In what has become a national trend, state-level Republican Party leaders in North Carolina and Louisiana have censured, respectively, Republican Sens. Richard Burr and Bill Cassidy. Their offense? Accepting reality and standing up for democracy by voting to convict former President Donald Trump for inciting the deadly attack on the U.S. Capitol on Jan. 6.
Burr and Cassidy were among seven Senate Republicans and 10 House Republicans who voted to put country above party and uphold their oaths to the Constitution.
They may be taking heat from the GOP extremists back home, but America should honor them as statesmen.
Many, perhaps most, political disputes are about issues on which reasonable people can disagree. Trump’s culpability for the attack isn’t among them.
His actions before, during and after the insurrection were utterly indefensible and inherently impeachable.
He spent two months spreading the Big Lie that he was robbed of victory in the Nov. 3 election.
He whipped up his supporters at a rally just before the incursion, imploring them to “fight like hell” to stop certification of the election.
He told the rioters during the chaos, “We love you” and “You’re very special.” And he publicly condemned his own vice president, Mike Pence, even as the insurrectionists scoured the Capitol looking for Pence as a noose and gallows awaited outside.
Trump’s actions directly spurred the attack, which cost five lives, including Capitol Police Officer Brian Sicknick. Yet Republican Sens. Roy Blunt and Josh Hawley and all six Republican House members from Missouri, along with the vast majority of GOP lawmakers in both chambers, voted Saturday that Trump should face no impeachment consequences whatsoever.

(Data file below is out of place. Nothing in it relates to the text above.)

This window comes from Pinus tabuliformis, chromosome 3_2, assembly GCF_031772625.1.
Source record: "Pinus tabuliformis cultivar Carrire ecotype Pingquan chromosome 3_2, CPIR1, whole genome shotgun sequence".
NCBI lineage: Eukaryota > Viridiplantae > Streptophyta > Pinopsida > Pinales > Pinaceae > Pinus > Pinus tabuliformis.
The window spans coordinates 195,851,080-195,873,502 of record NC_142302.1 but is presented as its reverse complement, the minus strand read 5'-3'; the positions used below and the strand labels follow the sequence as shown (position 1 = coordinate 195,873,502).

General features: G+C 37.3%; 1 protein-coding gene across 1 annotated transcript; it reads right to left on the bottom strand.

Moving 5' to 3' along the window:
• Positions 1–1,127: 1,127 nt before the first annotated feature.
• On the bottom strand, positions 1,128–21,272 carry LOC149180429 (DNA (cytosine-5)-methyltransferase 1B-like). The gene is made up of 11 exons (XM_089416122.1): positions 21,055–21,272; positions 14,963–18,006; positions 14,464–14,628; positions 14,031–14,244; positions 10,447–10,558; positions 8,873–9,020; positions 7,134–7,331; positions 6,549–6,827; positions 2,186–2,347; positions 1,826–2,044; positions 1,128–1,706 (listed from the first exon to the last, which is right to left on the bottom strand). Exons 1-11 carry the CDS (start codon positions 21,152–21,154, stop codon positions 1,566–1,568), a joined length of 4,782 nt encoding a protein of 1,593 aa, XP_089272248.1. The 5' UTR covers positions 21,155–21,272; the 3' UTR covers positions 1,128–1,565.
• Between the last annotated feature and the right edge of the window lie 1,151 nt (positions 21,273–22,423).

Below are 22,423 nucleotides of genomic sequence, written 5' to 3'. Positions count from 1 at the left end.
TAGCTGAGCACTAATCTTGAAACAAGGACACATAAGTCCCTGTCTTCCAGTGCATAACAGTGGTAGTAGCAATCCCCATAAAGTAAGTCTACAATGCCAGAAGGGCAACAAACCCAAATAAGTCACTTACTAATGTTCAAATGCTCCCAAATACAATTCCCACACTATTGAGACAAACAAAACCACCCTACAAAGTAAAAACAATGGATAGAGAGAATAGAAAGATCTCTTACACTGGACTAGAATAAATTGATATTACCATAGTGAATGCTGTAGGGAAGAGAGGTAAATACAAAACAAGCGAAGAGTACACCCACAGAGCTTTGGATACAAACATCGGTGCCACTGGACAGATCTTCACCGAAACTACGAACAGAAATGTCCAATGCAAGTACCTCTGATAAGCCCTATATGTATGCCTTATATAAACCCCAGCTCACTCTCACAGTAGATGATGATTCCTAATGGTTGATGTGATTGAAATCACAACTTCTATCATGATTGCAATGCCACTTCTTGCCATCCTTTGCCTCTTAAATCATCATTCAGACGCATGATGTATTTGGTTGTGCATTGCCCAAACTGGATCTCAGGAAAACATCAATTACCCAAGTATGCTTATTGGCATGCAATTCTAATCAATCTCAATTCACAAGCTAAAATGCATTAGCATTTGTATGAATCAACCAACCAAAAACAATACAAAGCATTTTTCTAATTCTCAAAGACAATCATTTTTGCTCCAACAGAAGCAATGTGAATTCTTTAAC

History will not be kind.
But it will smile on Burr and Cassidy, along with GOP Sens. Susan Collins of Maine, Lisa Murkowski of Alaska, Mitt Romney of Utah, Ben Sasse of Nebraska and Pat Toomey of Pennsylvania.
These senators each voted to convict Trump — making it the most bipartisan Senate conviction vote of any impeachment proceeding in U.S. history — after 10 GOP House members joined Democrats in sending the case to the Senate: Reps. Adam Kinzinger of Illinois, Liz Cheney of Wyoming, Tom Rice of South Carolina, Dan Newhouse of Washington, Anthony Gonzalez of Ohio, Fred Upton of Michigan, Jaime Herrera Beutler of Washington state, Peter Meijer of Michigan, John Katko of New York and David Valadao of California.
America needs two vibrant parties for its politics to function.
Right now, one of those parties has been commandeered by such off-the-rails extremists that it can’t even hold a president accountable for literally endangering the lives of members of Congress in his effort to overturn a free and fair election.
These 17 Republican profiles in courage are, right now, being treated like pariahs in their own party.
They should instead be templates for the party’s future.
— St. Louis Post-Dispatch